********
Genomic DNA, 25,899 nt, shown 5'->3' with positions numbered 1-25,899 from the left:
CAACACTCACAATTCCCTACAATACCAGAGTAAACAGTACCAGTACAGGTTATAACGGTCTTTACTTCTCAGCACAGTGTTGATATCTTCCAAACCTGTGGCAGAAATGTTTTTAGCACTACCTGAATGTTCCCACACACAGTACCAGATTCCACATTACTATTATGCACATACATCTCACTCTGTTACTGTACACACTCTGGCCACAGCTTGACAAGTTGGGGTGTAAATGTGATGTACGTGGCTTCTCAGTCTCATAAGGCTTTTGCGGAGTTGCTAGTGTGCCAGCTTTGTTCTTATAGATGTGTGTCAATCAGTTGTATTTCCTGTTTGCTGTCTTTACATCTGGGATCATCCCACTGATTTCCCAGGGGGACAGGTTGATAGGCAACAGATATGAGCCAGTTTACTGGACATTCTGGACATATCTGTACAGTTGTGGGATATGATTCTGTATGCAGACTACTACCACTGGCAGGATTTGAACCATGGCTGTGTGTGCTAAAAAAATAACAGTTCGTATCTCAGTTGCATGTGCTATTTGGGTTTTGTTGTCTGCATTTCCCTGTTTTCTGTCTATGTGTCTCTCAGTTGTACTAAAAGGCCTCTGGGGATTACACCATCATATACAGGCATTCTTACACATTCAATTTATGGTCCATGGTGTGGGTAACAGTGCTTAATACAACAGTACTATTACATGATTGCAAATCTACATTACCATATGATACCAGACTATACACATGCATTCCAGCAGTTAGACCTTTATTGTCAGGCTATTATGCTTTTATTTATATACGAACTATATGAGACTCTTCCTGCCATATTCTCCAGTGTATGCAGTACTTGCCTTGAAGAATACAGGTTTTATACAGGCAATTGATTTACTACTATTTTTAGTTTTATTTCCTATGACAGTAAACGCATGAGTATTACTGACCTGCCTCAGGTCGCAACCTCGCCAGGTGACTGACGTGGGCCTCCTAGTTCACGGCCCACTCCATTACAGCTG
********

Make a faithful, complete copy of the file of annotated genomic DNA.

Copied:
Genomic DNA, 25,899 nt, shown 5'->3' with positions numbered 1-25,899 from the left:
CAACACTCACAATTCCCTACAATACCAGAGTAAACAGTACCAGTACAGGTTATAACGGTCTTTACTTCTCAGCACAGTGTTGATATCTTCCAAACCTGTGGCAGAAATGTTTTTAGCACTACCTGAATGTTCCCACACACAGTACCAGATTCCACATTACTATTATGCACATACATCTCACTCTGTTACTGTACACACTCTGGCCACAGCTTGACAAGTTGGGGTGTAAATGTGATGTACGTGGCTTCTCAGTCTCATAAGGCTTTTGCGGAGTTGCTAGTGTGCCAGCTTTGTTCTTATAGATGTGTGTCAATCAGTTGTATTTCCTGTTTGCTGTCTTTACATCTGGGATCATCCCACTGATTTCCCAGGGGGACAGGTTGATAGGCAACAGATATGAGCCAGTTTACTGGACATTCTGGACATATCTGTACAGTTGTGGGATATGATTCTGTATGCAGACTACTACCACTGGCAGGATTTGAACCATGGCTGTGTGTGCTAAAAAAATAACAGTTCGTATCTCAGTTGCATGTGCTATTTGGGTTTTGTTGTCTGCATTTCCCTGTTTTCTGTCTATGTGTCTCTCAGTTGTACTAAAAGGCCTCTGGGGATTACACCATCATATACAGGCATTCTTACACATTCAATTTATGGTCCATGGTGTGGGTAACAGTGCTTAATACAACAGTACTATTACATGATTGCAAATCTACATTACCATATGATACCAGACTATACACATGCATTCCAGCAGTTAGACCTTTATTGTCAGGCTATTATGCTTTTATTTATATACGAACTATATGAGACTCTTCCTGCCATATTCTCCAGTGTATGCAGTACTTGCCTTGAAGAATACAGGTTTTATACAGGCAATTGATTTACTACTATTTTTAGTTTTATTTCCTATGACAGTAAACGCATGAGTATTACTGACCTGCCTCAGGTCGCAACCTCGCCAGGTGACTGACGTGGGCCTCCTAGTTCACGGCCCACTCCATTACAGCTG